The Eighth Amendment
IF the constitution of a country can be said to reflect its soul, then Ireland has been engaged in a prolonged period of soul-searching.
Any proposal to amend the Constitution will be inherently controversial, and the issues being voted upon in Friday's referendum could hardly be more emotive or complex.
The electorate is being asked whether the Eighth Amendment to the Constitution, which relates to abortion, should be repealed.
It was added in 1983, and acknowledges the equal right to life of the unborn and the mother and commits the state to "defend and vindicate" that right.
Support came from the leaders of Fine Gael, Labour and Fianna Fáil, along with the Catholic Church, and the amendment won the backing of two-thirds of voters.
Referendums in 1992 added subsections which meant information about abortion services in other countries could be made available in the Republic and that women were free to travel to obtain an abortion in another country.
The net effect is that while Ireland has a restrictive abortion regime, with termination illegal unless it as the result of a medical intervention to save the life of the mother, a steady stream of women travel elsewhere - to England, mainly - for an abortion.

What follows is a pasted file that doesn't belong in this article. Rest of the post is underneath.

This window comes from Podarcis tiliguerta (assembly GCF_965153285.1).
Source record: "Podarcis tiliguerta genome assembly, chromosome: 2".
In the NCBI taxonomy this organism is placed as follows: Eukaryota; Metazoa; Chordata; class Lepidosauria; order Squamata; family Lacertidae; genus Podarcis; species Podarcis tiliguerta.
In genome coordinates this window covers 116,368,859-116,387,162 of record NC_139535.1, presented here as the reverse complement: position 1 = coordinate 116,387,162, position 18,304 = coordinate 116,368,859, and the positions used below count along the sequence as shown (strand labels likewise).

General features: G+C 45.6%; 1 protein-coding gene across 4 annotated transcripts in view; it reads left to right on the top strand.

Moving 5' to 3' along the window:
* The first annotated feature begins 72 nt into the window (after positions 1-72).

Women are also turning to illegal abortion pills, which are available on the internet. The lack of regulation and statutory medical advice in these cases should be of the gravest concern.
These are not simply philosophical constructs but tragic realities with which the State must wrestle as it seeks to protect the sanctity of life of both the mother and unborn.
The government's answer is for the Eighth Amendment to be repealed and the Oireachtas to be allowed to legislate, as the wording of the referendum puts it, "for the regulation of termination of pregnancy".
It says it has reached this position following a national conversation which has included recommendations put forward by a Citizens' Assembly on the Eighth Amendment and a detailed report from an Oireachtas joint committee.
Strong arguments both in support of repeal and retaining the status quo have been advanced from a range of groups including politicians, the Churches and medical professionals.
In a modern, mature democracy their positions deserve to be heard.
Repeal advocates argue that women should be allowed to make their own choices; they should not need to travel for a termination, or face the risks associated with abortion pills; no-one should be forced to carry a baby with a 'fatal foetal abnormality' or conceived as a result of rape; a liberalised approach to abortion is part of the same social change that saw Ireland back same-sex marriage.
But, citing the maxim 'hard cases make bad law', pro-life campaigners point to the joint committee's finding that "the majority of terminations are for socio-economic reasons that are unrelated to foetal abnormality or to rape".
The government's proposal that there should be unrestricted access to abortion up to 12 weeks of pregnancy, with doctors administering tablets rather than women turning to illegal pills, has caused particular alarm.
Voters, as people of good will and compassion, have a duty to consider the issues, listen to the arguments and weigh them against their own consciences.